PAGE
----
Populous Magazine 04: Greens with Envy

From the archive: Issue 04, 2011

With professionals regularly driving the ball in excess of 300 yards, and a universal call for spectator-friendly live venues, the layout of modern golf courses is changing dramatically.

Ben Cove, from GolfPunk magazine, explores the dilemmas facing the course architects.

November 2009 was a momentous month in the annals of golf. While Lee Westwood secured the first ever Race to Dubai winner’s cheque and Tiger Woods thrust the sport onto newspaper front pages worldwide for all the wrong reasons, an equally significant development was being rubber-stamped inside a small boardroom in Copenhagen.

Thanks to staunch support from within the upper echelons of the game, and following a campaign spanning decades, golf was voted back onto the Olympic programme, and will now return in time for the 2016 Games in Rio de Janeiro. But the showcase in Brazil in five years’ time will be a far cry from the form of golf last seen at the Olympics more than a century ago. The Royal and Ancient game has gone through a transitional period, particularly in the last 20 years, sparking changes that have compromised the heritage and altered the very fabric of the sport.

"Average driving distances have increased by more than 50 yards in 15 years. Tournament golfers are simply out-growing some of the world’s classic courses."

Robin Hiseman / Chief architect at European Golf Design

First came the emergence of aerodynamic balls that fly further, followed by giant club-heads that connect with greater velocity. And now, a new breed of musclebound long-hitter is threatening to leave classic course layouts behind. Golf is at an evolutionary crossroads. The only way of maintaining a level playing field is to extend existing courses, or build new ones that meet modern demands.

“It’s turning into a joke,” admits Robin Hiseman, chief architect at European Golf Design, and the man charged with creating a standout course for Madrid’s Ryder Cup 2018 bid. “Average driving distances have increased by more than 50 yards in 15 years. Tournament golfers are simply out-growing some of the world’s classic courses.”

As one of the largest participation sports in the world, golf has long-revelled in the traditional appeal of regular players taking on the same courses as their heroes.

But the gap in strength and skill between Average Joe and top professionals is ever widening. This has seen a rise in what Hiseman calls “the TPC culture” – the notion, pioneered by the Tournament Players Club, of building one course for the pros, and a diluted version for the rest of us.

However, one man keen to retain tradition by developing courses that are equally challenging to all levels of player, is golf architecture guru Brian Curley. A native of Pebble Beach, California, Curley is in the process of building 12 very different tracks at the brand new Mission Hills resort on Haikan Island, in China.

  • Graeme McDowell of Europe is roared to victory by 45,000 fans during the 2010 Ryder Cup.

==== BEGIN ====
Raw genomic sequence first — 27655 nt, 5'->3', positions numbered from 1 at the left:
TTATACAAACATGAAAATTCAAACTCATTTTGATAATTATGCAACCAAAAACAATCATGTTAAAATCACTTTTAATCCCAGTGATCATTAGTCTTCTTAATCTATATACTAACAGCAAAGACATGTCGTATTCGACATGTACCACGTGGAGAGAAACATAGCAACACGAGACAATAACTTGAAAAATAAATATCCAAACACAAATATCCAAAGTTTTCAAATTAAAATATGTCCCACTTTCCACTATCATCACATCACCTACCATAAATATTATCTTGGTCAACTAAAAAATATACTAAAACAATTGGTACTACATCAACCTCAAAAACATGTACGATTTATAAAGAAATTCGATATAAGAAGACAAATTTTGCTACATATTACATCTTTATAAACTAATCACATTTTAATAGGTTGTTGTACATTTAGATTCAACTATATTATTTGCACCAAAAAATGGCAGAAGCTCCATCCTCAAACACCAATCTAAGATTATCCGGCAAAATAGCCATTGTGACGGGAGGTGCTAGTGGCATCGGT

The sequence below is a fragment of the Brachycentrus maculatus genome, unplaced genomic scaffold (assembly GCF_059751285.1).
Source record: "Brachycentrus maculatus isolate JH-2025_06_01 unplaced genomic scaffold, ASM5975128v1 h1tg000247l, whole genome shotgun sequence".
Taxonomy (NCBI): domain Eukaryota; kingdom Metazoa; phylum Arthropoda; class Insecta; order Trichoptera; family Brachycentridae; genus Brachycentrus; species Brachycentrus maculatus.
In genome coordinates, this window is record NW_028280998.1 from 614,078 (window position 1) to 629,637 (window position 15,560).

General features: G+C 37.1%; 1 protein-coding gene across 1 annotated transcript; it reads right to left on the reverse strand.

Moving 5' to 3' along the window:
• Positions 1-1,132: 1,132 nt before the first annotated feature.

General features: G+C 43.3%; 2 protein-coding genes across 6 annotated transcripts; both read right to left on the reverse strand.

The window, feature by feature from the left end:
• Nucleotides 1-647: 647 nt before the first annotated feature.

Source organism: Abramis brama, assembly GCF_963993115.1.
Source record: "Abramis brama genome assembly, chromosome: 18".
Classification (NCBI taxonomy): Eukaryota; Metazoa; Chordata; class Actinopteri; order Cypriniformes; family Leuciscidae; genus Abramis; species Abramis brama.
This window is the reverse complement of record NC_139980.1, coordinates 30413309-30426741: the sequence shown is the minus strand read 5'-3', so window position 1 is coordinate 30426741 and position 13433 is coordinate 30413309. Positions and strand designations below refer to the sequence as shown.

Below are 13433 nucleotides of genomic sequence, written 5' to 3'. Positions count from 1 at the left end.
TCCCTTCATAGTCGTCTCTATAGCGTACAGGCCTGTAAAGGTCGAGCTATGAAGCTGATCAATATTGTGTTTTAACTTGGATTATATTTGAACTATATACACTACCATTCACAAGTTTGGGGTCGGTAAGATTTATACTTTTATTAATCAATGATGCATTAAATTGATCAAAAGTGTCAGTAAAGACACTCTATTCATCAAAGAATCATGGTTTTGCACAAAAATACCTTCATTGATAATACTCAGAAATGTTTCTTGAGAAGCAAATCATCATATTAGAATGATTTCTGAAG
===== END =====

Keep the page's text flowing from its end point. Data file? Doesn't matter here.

“It’s a challenge, but I like it that way,” he admits. “If you have a ‘bomber’ who’s driving it 330 yards then he deserves to gain an advantage, as long as he’s accurate.

I’m designing holes that offer those guys the option of cutting corners and landing in a narrow area, but also give the more conservative hitters a straight route to the fairway. This forces a decision on the tee box: it’s a risk-versus-reward scenario that makes for a great spectacle, which is just as important these days.” Curley’s point is a pertinent one.

Golf is a truly global game with mass appeal, and designing a new championship course is no longer solely a case of testing the best golfers. One of Curley’s latest tracks at Mission Hills – The Blackstone – is due to host the 2011 Golf World Cup this November. As such, he’s expected to make provisions for spectators, galleries and television cameras.

“The brief was to create a stadium environment. Fortunately the course sits on a bed of ancient lava rock, so we’ve been able to make the most of the steep banks, which will house grandstands and hospitality suites looking down on the action. It’ll be a real treat for the fans.”

Hiseman was also lucky with the natural terrain of his latest project. The Club de Campo Tres Cantos, Madrid’s potential 2018 Ryder Cup venue, is set to accommodate a 25,000-spectator capacity par-three hole known as Plaza de Toros (the Bull Ring).

“The design specifications for a Ryder Cup course are very different to 20 years ago,” he reveals. “You have to test players of all lengths and you almost need a crystal ball to predict how far the top guys will be hitting it in seven years’ time. But you also have to design a sporting arena. We had this bit of land that was due to be a practice ground but was too deep and rounded, so we’ve turned it into a signature par three of epic proportions. The green will be positioned in a giant bowl filled with 25,000 people. That ought to get the pulses racing.”

But before all that comes the 2016 Olympics, and golf’s induction into the wider public consciousness. With the likes of Jack Nicklaus and Greg Norman throwing their distinguished design hats into the Olympic ring, the Rio course promises to be a classic.

A classic that facilitates a level playing field for all participants, no doubt.

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